Exposure to sunlight is an important source of vitamin D. Ultraviolet (UV) rays from sunlight trigger vitamin D synthesis in the skin.

Season, latitude, time of day, cloud cover, smog, and suncreens affect UV ray exposure. For example, in Boston the average amount of sunlight is insufficient to produce significant vitamin D synthesis in the skin from November through February.

Sunscreens with a sun protection factor of 8 or greater will block UV rays that produce vitamin D.

Vitamin D supplements are often recommended for exclusively breast-fed infants because human milk may not contain adequate vitamin D.

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Vitamin D and Bone Health

It is estimated that over 25 million adults in the United States have, or are at risk of developing osteoporosis. Osteoporosis is a disease characterized by fragile bones. It results in increased risk of bone fractures.

Rickets and osteomalacia were recognized as being caused by vitamin D deficiency 75 years ago; their prevention and cure with fish liver oil constituted one of the early triumphs of nutritional science. The requirement for vitamin D has been pegged to these disorders ever since.

Having normal storage levels of vitamin D in your body helps keep your bones strong and may help prevent osteoporosis in elderly, non-ambulatory individuals, in post-menopausal women, and in individuals on chronic steroid therapy.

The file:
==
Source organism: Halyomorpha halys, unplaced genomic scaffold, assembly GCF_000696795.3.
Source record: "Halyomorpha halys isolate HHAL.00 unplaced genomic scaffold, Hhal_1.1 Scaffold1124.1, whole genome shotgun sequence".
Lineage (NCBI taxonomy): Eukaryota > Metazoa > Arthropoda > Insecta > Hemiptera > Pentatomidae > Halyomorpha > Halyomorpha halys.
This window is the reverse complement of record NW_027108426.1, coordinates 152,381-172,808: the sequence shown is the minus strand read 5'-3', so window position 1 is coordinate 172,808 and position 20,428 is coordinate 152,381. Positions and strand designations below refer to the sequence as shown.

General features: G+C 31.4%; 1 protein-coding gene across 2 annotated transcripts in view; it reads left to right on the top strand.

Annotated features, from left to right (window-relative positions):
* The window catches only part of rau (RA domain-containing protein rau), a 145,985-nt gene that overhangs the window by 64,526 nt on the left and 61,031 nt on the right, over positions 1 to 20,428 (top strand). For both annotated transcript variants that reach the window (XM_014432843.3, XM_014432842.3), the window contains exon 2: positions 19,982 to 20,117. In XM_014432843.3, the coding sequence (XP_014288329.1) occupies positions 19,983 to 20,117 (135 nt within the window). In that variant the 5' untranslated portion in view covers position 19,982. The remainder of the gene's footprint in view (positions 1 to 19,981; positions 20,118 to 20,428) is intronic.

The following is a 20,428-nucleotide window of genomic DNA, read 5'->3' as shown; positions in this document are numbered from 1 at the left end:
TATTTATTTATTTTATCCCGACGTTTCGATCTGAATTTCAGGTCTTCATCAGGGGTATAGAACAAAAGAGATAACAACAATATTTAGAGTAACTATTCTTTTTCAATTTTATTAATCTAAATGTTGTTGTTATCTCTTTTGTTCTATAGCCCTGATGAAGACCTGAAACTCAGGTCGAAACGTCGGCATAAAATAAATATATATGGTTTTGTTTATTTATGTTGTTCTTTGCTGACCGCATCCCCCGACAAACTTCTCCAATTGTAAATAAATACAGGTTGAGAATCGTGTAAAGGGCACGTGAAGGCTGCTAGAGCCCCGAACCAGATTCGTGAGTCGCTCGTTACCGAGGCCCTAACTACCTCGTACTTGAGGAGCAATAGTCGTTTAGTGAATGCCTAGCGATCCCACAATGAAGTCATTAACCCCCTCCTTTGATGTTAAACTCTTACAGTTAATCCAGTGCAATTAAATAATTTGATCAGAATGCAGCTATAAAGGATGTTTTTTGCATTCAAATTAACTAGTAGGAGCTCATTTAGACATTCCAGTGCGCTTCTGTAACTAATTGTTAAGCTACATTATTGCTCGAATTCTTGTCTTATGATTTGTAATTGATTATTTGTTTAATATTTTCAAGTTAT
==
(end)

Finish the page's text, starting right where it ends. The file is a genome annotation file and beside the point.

Researchers know that normal bone is constantly being remodeled (broken down and rebuilt). During menopause, the balance between these two systems is upset, resulting in more bone being broken down (resorbed) than rebuilt.

Vitamin D deficiency has been associated with greater incidence of hip fractures. A greater vitamin D intake from diet and supplements has been associated with less bone loss in older women. Since bone loss increases the risk of fractures, vitamin D supplementation may help prevent fractures resulting from osteoporosis.

The use of vitamin D is well accepted, but the mere absence of clinical rickets can hardly be considered an adequate definition either of health or of vitamin D sufficiency.